David Trousdale was regarded as a hero and as a reward he was presented with $1,000 and an engraved gold watch from Wells Fargo & Company. He also received another $1,000 from the federal government, $500 from the Southern Pacific Railroad, and a gold watch fob inlaid with a diamond inside the star of Texas from grateful passengers. The engraving on the watch said "In recognition of the courage and fidelity displayed in an attempted train robbery near Dryden, Texas, March 13, 1912, Wells Fargo and Co." The fob said "Presented by passengers, west-bound Sunset Express, for bravery displayed March 13, 1912, near Dryden, Texas."[1]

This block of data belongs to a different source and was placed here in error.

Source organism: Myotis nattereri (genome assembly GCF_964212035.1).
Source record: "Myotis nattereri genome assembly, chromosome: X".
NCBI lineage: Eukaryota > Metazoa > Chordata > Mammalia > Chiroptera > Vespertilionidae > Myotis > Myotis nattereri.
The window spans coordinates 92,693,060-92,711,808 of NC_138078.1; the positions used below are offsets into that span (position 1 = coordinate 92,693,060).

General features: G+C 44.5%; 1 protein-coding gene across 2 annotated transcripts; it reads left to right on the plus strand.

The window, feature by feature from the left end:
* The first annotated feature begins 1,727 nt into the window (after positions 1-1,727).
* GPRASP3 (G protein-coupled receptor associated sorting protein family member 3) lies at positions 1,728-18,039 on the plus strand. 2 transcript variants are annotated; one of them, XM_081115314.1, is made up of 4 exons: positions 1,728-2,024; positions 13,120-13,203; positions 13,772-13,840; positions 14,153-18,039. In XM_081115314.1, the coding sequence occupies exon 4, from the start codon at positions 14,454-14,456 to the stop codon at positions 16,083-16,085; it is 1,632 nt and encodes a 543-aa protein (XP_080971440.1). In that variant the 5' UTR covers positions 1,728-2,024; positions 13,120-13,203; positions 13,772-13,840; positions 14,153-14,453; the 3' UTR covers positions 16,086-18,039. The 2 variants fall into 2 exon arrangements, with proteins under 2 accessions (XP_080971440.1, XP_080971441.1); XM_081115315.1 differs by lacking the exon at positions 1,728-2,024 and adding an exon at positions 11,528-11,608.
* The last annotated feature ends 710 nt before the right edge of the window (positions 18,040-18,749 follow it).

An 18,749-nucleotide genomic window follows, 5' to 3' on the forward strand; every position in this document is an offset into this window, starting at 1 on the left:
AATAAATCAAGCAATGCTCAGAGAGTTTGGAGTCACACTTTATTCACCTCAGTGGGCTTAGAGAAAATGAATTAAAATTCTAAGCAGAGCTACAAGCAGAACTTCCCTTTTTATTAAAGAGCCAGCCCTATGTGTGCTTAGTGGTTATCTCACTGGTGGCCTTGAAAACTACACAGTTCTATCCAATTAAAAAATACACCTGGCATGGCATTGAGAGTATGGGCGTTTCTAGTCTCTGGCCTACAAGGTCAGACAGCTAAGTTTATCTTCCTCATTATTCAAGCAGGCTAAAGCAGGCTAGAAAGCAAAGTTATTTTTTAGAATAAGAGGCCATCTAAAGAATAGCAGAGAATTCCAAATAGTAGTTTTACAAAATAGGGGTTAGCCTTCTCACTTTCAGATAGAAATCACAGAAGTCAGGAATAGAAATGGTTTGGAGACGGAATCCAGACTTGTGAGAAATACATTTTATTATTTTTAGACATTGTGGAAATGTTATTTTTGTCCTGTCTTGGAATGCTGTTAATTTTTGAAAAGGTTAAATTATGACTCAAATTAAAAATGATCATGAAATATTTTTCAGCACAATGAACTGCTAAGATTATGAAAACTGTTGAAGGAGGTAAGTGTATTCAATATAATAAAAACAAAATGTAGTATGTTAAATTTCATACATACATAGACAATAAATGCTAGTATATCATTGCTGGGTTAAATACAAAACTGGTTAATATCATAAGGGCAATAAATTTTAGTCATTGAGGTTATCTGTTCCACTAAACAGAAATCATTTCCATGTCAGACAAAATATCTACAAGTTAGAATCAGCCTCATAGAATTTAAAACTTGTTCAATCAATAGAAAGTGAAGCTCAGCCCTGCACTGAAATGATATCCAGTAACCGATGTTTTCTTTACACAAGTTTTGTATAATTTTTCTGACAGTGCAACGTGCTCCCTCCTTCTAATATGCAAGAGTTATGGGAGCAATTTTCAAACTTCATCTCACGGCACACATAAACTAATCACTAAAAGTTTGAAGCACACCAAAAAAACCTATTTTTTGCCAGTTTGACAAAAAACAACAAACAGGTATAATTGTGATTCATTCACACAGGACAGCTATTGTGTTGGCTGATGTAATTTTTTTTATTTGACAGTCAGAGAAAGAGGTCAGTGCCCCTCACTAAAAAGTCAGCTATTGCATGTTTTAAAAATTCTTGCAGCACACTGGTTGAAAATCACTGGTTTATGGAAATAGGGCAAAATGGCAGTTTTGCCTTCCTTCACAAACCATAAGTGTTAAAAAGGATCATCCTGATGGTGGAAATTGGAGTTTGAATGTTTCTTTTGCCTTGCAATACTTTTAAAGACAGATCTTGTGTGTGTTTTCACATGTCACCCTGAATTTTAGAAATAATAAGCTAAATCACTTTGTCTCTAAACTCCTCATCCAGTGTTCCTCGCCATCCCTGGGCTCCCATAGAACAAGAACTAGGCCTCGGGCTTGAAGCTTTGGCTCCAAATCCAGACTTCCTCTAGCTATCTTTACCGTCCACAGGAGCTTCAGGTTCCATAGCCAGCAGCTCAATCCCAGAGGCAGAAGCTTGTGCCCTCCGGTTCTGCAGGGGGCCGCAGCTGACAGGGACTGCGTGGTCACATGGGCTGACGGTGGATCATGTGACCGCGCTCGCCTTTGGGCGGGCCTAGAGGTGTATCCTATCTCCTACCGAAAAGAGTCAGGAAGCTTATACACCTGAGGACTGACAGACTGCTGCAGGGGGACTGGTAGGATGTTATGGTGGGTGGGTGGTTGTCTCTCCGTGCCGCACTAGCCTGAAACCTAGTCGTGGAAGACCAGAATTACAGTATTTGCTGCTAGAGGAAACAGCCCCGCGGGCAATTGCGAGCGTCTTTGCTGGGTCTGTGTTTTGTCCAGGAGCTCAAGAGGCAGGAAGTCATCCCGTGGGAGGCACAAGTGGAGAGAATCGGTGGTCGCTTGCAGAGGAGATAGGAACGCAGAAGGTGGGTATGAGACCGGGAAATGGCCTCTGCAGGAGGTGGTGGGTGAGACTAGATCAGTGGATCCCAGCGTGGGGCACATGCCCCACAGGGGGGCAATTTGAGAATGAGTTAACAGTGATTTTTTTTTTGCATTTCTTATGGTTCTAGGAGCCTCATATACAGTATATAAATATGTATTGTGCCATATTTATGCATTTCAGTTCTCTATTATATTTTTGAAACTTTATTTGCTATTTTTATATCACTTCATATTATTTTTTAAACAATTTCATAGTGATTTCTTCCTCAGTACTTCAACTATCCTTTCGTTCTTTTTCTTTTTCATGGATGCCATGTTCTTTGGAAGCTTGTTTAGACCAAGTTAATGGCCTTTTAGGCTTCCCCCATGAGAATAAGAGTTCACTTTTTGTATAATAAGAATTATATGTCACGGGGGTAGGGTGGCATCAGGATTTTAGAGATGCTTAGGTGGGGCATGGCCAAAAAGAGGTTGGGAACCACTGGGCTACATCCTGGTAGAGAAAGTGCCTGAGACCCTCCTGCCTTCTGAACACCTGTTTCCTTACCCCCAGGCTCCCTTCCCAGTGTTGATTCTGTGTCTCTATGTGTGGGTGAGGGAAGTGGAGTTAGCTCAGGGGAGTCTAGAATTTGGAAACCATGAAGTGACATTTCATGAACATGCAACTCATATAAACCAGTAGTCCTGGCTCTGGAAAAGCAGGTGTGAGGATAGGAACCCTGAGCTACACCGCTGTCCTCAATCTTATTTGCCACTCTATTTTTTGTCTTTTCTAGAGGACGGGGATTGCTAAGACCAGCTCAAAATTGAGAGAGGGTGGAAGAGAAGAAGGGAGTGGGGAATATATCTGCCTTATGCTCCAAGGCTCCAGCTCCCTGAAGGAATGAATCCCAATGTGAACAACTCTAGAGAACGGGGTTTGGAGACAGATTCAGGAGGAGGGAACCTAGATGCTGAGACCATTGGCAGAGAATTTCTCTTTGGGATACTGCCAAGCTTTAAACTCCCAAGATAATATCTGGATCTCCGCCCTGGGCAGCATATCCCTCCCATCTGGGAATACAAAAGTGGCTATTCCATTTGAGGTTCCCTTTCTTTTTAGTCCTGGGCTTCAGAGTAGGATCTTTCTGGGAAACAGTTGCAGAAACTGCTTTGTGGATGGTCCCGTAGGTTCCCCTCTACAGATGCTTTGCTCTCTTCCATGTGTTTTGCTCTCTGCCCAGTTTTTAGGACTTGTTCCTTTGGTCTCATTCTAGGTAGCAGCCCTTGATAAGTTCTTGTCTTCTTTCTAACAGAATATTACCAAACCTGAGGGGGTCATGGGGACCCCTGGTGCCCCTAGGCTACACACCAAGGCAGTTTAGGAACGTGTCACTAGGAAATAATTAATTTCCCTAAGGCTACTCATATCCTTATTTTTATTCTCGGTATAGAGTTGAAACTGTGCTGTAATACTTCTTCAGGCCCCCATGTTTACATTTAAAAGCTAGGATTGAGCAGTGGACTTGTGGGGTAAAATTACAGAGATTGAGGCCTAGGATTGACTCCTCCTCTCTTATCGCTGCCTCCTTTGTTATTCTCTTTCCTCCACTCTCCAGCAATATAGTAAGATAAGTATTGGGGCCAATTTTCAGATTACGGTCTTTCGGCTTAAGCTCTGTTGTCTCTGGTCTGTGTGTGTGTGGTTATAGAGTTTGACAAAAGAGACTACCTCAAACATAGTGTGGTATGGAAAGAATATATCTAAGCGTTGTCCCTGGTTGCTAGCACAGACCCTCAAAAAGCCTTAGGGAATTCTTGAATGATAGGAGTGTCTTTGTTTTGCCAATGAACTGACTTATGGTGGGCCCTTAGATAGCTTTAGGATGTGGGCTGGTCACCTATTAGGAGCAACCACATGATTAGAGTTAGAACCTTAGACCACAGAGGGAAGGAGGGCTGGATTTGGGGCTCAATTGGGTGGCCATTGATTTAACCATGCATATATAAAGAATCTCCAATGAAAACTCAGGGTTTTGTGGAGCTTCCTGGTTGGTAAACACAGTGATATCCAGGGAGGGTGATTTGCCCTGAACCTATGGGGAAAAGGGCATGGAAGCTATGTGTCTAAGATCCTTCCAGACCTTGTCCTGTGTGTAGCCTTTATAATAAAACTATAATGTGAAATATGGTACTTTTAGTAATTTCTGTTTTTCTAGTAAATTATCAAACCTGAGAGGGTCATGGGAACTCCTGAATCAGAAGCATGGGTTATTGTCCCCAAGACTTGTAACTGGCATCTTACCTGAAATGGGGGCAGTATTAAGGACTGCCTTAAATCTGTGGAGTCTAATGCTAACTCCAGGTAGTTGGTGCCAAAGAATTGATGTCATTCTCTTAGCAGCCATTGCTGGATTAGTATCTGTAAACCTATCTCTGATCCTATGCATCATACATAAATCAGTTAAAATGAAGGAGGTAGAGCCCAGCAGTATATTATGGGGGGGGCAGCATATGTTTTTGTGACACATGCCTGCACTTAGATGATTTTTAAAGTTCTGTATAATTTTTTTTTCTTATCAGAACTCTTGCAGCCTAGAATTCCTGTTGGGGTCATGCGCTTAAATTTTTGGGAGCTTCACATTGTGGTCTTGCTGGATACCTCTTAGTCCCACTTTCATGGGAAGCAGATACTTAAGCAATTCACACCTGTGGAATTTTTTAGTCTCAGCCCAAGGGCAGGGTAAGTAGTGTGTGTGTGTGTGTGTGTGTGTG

Although the Baxter's Curve Train Robbery is sometimes considered to be the last train robbery in Texas history, the Newton Gang robbed a Southern Pacific train near Uvalde in 1914.[1][4][5]

David A. Trousdale's account[edit]

The following was reported by David A. Trousdale to the police in Sanderson: